Did you know
In the UK, Canada, Australia, Trinidad and Tobago and New Zealand, Boxing Day is primarily known as a shopping holiday, much like Black Friday (the day after Thanksgiving) in the United States.
Boxing Day sales are common in these countries. It is a time when shops hold sales, often with dramatic price reductions. For many merchants, Boxing Day has become the day of the year with the greatest revenue.
There are competing theories for the origins of the term, none of which are definitive. The Oxford English Dictionary gives the earliest attestations from Britain in the 1830s, defining it as “the first week-day after Christmas-day, observed as a holiday on which post-men, errand-boys, and servants of various kinds expect to receive a Christmas-box”.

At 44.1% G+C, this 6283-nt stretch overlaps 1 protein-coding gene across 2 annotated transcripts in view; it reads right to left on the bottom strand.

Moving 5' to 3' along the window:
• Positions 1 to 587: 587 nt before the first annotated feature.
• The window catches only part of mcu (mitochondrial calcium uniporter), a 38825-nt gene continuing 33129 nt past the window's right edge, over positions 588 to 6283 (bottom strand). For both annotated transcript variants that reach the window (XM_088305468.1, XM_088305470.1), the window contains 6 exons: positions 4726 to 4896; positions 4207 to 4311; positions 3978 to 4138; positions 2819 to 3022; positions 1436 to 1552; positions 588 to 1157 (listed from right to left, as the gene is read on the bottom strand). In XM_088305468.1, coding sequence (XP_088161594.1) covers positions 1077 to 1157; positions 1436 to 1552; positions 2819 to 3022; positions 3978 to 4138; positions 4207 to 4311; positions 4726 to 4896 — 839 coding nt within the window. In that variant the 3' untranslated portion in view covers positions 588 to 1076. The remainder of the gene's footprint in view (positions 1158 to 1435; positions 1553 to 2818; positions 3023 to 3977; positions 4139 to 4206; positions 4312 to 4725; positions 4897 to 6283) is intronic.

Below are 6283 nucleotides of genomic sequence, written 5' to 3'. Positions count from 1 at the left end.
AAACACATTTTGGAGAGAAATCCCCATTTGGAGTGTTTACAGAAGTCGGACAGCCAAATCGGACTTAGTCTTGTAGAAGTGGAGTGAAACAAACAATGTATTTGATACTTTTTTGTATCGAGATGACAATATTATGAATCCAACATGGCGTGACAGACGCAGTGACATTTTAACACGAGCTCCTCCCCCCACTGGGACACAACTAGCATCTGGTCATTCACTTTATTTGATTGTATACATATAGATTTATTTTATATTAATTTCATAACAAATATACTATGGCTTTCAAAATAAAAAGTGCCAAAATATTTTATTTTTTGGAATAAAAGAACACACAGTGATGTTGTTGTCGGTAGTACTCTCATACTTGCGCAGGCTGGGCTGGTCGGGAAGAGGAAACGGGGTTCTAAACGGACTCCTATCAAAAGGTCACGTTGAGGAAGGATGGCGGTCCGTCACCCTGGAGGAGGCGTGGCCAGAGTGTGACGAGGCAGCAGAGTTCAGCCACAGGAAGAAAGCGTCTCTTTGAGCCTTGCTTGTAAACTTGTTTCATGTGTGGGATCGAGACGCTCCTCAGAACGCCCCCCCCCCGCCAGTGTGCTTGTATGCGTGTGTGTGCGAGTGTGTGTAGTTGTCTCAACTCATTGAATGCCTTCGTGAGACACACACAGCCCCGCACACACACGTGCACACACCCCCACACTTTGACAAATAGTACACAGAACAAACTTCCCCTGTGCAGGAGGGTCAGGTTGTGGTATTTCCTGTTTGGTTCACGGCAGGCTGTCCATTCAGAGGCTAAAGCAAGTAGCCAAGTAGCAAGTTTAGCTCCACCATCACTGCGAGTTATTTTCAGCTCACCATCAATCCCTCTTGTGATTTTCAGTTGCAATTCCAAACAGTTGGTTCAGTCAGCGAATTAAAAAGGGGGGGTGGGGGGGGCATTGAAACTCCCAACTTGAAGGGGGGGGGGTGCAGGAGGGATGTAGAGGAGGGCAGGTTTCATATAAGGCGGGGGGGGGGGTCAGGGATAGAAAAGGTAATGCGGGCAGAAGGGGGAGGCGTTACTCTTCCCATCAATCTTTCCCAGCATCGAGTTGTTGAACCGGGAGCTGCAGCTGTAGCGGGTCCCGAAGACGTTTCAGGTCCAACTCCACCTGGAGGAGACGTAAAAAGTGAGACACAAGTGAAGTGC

The European tradition, which has long included giving money and other gifts to those who were needy and in service positions, has been dated to the Middle Ages, but the exact origin is unknown. It is believed to be in reference to the Alms Box placed in areas of worship to collect donations to the poor. Also, it may come from a custom in the late Roman/early Christian era, wherein metal boxes placed outside churches were used to collect special offerings tied to the Feast of Saint Stephen, which in the Western Church falls on the same day as Boxing Day.